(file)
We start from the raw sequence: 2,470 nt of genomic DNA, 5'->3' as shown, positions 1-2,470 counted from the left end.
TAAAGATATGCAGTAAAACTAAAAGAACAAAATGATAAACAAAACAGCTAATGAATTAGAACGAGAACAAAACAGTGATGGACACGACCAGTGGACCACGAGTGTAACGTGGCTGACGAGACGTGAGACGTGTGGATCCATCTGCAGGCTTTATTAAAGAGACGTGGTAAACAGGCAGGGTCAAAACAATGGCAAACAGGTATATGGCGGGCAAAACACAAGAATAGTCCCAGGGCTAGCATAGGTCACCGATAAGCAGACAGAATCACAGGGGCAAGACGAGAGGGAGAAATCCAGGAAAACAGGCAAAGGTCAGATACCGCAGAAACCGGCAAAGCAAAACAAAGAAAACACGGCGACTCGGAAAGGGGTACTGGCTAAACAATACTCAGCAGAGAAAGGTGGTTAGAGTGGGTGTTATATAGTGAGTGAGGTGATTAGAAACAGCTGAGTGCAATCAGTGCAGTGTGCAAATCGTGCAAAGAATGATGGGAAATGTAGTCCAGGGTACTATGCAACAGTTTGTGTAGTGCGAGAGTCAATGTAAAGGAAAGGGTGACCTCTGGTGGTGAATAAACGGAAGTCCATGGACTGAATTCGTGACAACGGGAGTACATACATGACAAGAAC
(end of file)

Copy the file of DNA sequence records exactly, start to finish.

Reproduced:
We start from the raw sequence: 2,470 nt of genomic DNA, 5'->3' as shown, positions 1-2,470 counted from the left end.
TAAAGATATGCAGTAAAACTAAAAGAACAAAATGATAAACAAAACAGCTAATGAATTAGAACGAGAACAAAACAGTGATGGACACGACCAGTGGACCACGAGTGTAACGTGGCTGACGAGACGTGAGACGTGTGGATCCATCTGCAGGCTTTATTAAAGAGACGTGGTAAACAGGCAGGGTCAAAACAATGGCAAACAGGTATATGGCGGGCAAAACACAAGAATAGTCCCAGGGCTAGCATAGGTCACCGATAAGCAGACAGAATCACAGGGGCAAGACGAGAGGGAGAAATCCAGGAAAACAGGCAAAGGTCAGATACCGCAGAAACCGGCAAAGCAAAACAAAGAAAACACGGCGACTCGGAAAGGGGTACTGGCTAAACAATACTCAGCAGAGAAAGGTGGTTAGAGTGGGTGTTATATAGTGAGTGAGGTGATTAGAAACAGCTGAGTGCAATCAGTGCAGTGTGCAAATCGTGCAAAGAATGATGGGAAATGTAGTCCAGGGTACTATGCAACAGTTTGTGTAGTGCGAGAGTCAATGTAAAGGAAAGGGTGACCTCTGGTGGTGAATAAACGGAAGTCCATGGACTGAATTCGTGACAACGGGAGTACATACATGACAAGAAC